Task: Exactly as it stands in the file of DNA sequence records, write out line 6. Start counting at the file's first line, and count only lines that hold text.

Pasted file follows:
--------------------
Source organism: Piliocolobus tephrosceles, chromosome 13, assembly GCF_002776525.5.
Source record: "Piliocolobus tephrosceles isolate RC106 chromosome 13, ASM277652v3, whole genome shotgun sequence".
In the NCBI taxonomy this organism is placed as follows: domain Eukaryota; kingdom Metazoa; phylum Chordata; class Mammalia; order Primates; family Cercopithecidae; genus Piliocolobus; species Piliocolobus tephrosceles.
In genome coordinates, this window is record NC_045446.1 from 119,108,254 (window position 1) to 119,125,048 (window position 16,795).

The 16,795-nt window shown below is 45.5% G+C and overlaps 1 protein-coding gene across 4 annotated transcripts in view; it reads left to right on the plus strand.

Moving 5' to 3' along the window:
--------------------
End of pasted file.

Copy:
Moving 5' to 3' along the window: